By GAURANG DESAI
THE MOMENT you set eyes on her, all your
preconceived notions of a showbiz actress cry for revision. Petite and
blessed with a classic oval face, Deepti is simple, dispenses with make-up
and has a twinkle in her eye.
“I grew up in New York where my family had emigrated many years
ago,” says the actress-turned-artist. On August 10, she takes her
bow at the Jehangir Art Gallery with a vibrant set of paintings.
“We Navals are originally from Amritsar,” she continues. “In
New York, my father lectures at Lehman College of the City University.
He teaches English as a second language. I myself went to Hunter College
for my bachelor’s degree. Though it is not widely known, I studied
Deepti’s mother has also been a teacher all her life.
“As I studied for a college degree going to night school,”
she says, “I worked as a typist-cum-receptionist during the day.”
And behind those luminous eyes, one starts detecting tremendous grit.
“I came to Bombay in 1978 and could fortunately make a meaningful
start in films,” Deepti informs. Her first film was Shyam Benegal’s
Junoon. “Although the role was small I learnt a lot,” she
adds. She bagged her first major role in Vinod Pandey’s Ek Baar
Phir. “I could now truly get the feel of the Hindi film industry.”
Deepti has acted in more than 50 films to date. I remember her well in
Tanvir Ahmed’s Chirutha, which was shot on location in the South
with a dusky-coloured Naval merging with the lush locale. She then acted
with Sai Paranjapye (Chashm-e-baddoor, Katha) with she was actively associated.
In Kamla she again had a novel role. Her foray into “parallel cinema”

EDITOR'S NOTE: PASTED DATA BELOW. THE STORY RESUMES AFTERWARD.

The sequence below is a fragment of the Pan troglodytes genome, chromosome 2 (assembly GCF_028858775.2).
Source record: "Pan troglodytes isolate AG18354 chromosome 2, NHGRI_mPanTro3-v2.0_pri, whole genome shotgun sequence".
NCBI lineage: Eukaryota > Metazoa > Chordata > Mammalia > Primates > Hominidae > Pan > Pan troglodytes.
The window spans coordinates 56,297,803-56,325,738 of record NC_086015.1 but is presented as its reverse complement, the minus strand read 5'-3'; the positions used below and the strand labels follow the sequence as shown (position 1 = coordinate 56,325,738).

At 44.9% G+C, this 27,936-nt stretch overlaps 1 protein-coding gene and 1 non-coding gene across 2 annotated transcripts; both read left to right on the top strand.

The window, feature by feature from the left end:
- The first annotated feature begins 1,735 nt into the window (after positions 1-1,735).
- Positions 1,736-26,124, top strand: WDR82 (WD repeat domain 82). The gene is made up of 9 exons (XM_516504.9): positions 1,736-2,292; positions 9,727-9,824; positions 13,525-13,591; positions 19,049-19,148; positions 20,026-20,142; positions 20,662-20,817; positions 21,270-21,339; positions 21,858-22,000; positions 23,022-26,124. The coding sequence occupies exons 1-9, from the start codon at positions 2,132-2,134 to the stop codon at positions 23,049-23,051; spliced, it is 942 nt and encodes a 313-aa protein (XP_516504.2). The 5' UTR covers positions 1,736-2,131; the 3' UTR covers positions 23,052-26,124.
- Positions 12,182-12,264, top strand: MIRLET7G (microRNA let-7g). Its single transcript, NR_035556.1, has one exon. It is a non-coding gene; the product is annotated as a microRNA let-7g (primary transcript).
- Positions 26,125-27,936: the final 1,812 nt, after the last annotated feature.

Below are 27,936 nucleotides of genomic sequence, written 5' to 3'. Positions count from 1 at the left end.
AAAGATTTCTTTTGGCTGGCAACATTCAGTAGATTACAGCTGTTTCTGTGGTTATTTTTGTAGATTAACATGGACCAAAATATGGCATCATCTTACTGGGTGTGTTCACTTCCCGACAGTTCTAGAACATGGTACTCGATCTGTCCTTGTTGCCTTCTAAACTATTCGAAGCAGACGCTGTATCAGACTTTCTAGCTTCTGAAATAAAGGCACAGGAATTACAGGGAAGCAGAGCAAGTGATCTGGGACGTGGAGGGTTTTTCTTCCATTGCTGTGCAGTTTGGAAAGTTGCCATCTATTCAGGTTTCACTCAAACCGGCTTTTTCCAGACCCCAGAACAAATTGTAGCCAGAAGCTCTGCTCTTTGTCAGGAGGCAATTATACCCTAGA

came to fruition in Saeed Mirza’s Mohan Joshi Hazir Ho. She also
starred in Prakash Jha’s national award-winning film Damul, Amol
Palekar’s Ankahee and other award-winner by K Bikram Singh, Andhi
“One of my most rewarding roles was in Ketan Mehta’s Mirch
Masala, which claimed a notable brigade of leading ladies,” she
says. “In Basu Bhattacharya’s Panchvati I was at the centre
of a unique theme which vindicated the inborn intrepidity of womanhood.”
Deepti has just finished shooting for Love, Lust and Marriage in the US.
Produced by the New York-based Trilok Malik, the film is directed by Ravi
Khote, Vijaya Mehta’s son.
Besides, the actress is busy working on a TV serial, Thodasa Aasman, which
she has written, produced and directed, besides playing a main role. This
will be telecast from September 5.
Before one starts mulling over Deepti Naval’s paintings, one notices
the unusual wooden frames she has used. Complete with knots, this wood
was picked from the lakda bazaar. The frames supply an exotic showcase
to the canvases, heightening their quality and authenticity.
Typical of Deepti’s landscapes, we have Misty Mountain, Road to
Keylong and Beyond Rohtang. The vastness of the mountain ranges, the spiritual
grandeur of te snows and the skies, the winding roads of the passes –
all hypnotize us.
Deepti essays her strokes on the canvas with the help of a knife. It need
not be the usual palette knife used by painters. For her, a bread knife
leads to more expressive whorls of lines.